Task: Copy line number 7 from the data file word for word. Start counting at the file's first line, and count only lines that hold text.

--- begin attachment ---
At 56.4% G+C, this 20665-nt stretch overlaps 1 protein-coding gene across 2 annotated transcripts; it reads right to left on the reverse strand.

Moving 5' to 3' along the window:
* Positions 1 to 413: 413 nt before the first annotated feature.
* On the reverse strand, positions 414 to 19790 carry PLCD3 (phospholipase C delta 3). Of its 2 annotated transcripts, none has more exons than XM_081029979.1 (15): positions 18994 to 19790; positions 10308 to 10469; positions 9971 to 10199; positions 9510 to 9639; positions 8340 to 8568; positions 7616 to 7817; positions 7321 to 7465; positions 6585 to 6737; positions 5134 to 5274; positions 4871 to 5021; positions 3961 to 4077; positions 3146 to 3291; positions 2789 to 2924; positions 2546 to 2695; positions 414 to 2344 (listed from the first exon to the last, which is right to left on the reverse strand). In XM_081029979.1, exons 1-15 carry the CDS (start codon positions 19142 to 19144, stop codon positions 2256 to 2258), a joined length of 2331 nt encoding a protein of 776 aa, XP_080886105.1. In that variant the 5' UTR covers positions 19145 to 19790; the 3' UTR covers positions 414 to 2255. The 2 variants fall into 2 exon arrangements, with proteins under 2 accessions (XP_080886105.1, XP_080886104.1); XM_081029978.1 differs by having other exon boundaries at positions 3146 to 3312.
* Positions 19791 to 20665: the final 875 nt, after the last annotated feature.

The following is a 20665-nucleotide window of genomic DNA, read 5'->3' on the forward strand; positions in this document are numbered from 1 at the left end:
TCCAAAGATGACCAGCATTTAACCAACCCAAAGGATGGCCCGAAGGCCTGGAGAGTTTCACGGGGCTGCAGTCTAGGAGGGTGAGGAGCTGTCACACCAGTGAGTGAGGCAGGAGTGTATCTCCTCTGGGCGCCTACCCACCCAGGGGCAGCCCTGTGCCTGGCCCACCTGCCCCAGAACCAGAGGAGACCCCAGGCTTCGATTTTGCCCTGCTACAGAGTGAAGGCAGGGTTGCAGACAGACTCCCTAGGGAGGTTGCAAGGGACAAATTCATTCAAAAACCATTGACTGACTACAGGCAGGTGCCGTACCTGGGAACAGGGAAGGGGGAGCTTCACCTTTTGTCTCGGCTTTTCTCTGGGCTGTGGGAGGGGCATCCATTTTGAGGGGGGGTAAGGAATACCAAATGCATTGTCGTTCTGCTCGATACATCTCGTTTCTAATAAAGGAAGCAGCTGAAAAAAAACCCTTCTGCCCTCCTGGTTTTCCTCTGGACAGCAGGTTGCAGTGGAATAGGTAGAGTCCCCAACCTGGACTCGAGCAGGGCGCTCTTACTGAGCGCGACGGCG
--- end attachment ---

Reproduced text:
TCCAAAGATGACCAGCATTTAACCAACCCAAAGGATGGCCCGAAGGCCTGGAGAGTTTCACGGGGCTGCAGTCTAGGAGGGTGAGGAGCTGTCACACCAGTGAGTGAGGCAGGAGTGTATCTCCTCTGGGCGCCTACCCACCCAGGGGCAGCCCTGTGCCTGGCCCACCTGCCCCAGAACCAGAGGAGACCCCAGGCTTCGATTTTGCCCTGCTACAGAGTGAAGGCAGGGTTGCAGACAGACTCCCTAGGGAGGTTGCAAGGGACAAATTCATTCAAAAACCATTGACTGACTACAGGCAGGTGCCGTACCTGGGAACAGGGAAGGGGGAGCTTCACCTTTTGTCTCGGCTTTTCTCTGGGCTGTGGGAGGGGCATCCATTTTGAGGGGGGGTAAGGAATACCAAATGCATTGTCGTTCTGCTCGATACATCTCGTTTCTAATAAAGGAAGCAGCTGAAAAAAAACCCTTCTGCCCTCCTGGTTTTCCTCTGGACAGCAGGTTGCAGTGGAATAGGTAGAGTCCCCAACCTGGACTCGAGCAGGGCGCTCTTACTGAGCGCGACGGCG